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Created: May 1997
Updated: March 27, 2018

Tool Evaluation Guidelines

  1. Background

    Unlike most over the years I've been a rough carpenter, a finish carpenter, a cabinet maker, a furniture maker, a sheet metal worker, and an engineer. Each of these activities requires a different set of tools. Moreover, tools continue to rapidly evolve so those tools that served my carpenter fine woodworking father will still work for me, but I can save huge amounts of time by upgrading to many more current tools. At one time on this page I shared a list of what I felt were the minimums for each of the different things that I used to do. My email box rapidly filled with people telling me I was a dated idiot. Not only was I recommending ancient technology, nobody now does things the same way I learned. I pulled those recommendations and instead share the following lists.

    Carpentry My large tool box contains my matching driver drills, sawsall, jigsaw, circular saw, and flashlight that all use the same multiple quick charge batteries with charger. To this are my Paslode large nailer and Porter Cable pinner with PC pancake compressor. Also carry a full set of screwdrivers, pliers, vise-grips, socket set, set of driver bits of all kinds, and spare screwdriver points. My portable workbench holds my chop saw. Included are my 3M respirator and a big fan to keep the air clear.

    Cabinetry & Furniture My home shop contains three generations of hand tools all kept well with edges and saw blades razor sharp. I am spoiled with very heavy duty commercial three-phase large table saw shaper combination machine with long sliding table plus heavy 16" jointer/planer and mortising machine. Also have a full ShopSmith combination machine. Nice 14" band saw. Large 5 hp Pentz cyclone dust collection system. Sliding compound miter saw, scroll saw, radial arm saw, wide sander, belt Sander, 12" disc sander, large air compressor, and heavy duty workbench with lots of built in drawers and storage. Also have the hand tools, blades, bits, cutters and supplies to make these all work well.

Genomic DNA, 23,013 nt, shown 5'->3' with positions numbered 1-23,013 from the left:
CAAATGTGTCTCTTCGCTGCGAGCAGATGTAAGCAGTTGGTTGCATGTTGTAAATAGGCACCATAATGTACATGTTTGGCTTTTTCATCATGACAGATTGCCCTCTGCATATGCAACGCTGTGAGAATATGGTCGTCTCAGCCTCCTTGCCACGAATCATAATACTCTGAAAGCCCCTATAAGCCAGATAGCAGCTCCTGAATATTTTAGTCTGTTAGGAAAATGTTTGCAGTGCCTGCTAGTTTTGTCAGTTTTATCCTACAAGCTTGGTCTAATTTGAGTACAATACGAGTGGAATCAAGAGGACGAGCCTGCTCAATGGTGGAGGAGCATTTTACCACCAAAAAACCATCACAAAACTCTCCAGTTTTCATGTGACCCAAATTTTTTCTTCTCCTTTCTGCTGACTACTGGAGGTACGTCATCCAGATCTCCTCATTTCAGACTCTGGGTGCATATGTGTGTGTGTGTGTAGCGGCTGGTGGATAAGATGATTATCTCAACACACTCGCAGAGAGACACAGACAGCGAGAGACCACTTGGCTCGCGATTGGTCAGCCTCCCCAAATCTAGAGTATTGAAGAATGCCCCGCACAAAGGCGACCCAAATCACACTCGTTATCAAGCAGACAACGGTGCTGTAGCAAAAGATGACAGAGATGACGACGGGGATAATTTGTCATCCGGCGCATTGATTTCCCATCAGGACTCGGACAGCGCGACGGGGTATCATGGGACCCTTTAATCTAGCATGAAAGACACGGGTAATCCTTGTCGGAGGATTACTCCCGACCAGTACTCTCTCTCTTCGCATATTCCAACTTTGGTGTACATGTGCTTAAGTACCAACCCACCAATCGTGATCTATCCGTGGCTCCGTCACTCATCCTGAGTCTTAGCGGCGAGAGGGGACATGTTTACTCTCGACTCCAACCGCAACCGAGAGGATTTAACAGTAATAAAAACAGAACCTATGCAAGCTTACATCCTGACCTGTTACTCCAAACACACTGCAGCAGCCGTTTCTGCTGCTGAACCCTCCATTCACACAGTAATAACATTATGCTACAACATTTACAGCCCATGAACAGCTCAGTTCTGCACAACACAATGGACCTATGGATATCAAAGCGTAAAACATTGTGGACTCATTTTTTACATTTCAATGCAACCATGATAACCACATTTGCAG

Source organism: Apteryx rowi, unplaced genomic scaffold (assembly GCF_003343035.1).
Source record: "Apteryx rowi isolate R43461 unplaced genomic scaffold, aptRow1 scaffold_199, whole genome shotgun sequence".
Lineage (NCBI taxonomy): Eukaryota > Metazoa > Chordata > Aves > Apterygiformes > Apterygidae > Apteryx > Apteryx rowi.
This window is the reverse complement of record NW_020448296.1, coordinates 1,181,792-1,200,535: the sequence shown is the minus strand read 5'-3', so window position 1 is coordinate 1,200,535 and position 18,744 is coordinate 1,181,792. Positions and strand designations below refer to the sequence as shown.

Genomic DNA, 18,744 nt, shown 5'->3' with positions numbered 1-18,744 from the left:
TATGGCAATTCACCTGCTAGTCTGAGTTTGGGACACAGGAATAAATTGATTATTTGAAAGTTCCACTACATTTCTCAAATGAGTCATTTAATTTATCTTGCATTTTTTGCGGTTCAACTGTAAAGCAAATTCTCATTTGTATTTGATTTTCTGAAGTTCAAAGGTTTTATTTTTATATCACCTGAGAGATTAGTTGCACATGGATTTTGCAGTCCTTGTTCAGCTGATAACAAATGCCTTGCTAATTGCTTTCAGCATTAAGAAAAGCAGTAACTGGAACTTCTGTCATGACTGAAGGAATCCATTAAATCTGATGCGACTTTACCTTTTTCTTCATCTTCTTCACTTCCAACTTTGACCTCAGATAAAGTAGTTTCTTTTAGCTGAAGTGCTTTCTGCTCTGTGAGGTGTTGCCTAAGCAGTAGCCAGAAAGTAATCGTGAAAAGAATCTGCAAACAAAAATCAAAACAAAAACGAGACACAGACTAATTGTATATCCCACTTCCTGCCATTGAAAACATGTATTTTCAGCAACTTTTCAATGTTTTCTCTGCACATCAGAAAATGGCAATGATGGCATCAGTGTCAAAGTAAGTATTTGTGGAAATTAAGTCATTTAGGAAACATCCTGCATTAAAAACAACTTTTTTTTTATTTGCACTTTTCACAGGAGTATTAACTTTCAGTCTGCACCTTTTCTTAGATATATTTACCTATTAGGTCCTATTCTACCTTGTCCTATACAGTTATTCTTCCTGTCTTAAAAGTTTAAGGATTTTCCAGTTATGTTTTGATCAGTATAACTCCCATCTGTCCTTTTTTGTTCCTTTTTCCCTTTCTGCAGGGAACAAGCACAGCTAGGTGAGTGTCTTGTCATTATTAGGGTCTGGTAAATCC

Metal With little metal work I keep a small Atlas lathe with tooling and 30" combination sheet metal tool that has rollers, bender, and cutter with a Pexto like beading machine and all the rollers for sheet metal work. Have an inexpensive spot welder with long reach tongs to allow welding larger items like cyclones. Also have a good workbench break for folding metal along with portable powered nippers, powered shear, and powered tin snips. Also have all the hand tools, files, etc. for working sheet metal. Way back when they called me an analyst and later one of my duties was to teach university engineering analysis and decision making.

  2. Decisions

    Most of what I learned over the years helped considerably in making better decisions and in teaching others how to make decisions. I always start with the basic questions when it comes to tool purchases. For little stuff at this stage in my life my biggest problem is no longer afford ability, but instead what I have to get rid of to find a place to store anything new. It was not always this way. My first few shops were built on shoestring budgets where each tool had to serve multiple uses and every penny counted. That mode slowly built up a pretty functional but ugly looking shop filled full of basket case machinery that I refurbished and got running, but never made clean or pretty. Eventually, I learned that if all was clean, neat, good looking, and ready to go, I got a lot more and better quality work done. So the bottom line is you should start with the basics to figure out what it is that you really need and can afford. Once you have figured out what you need, then you can go the next step and start selecting each individual tool.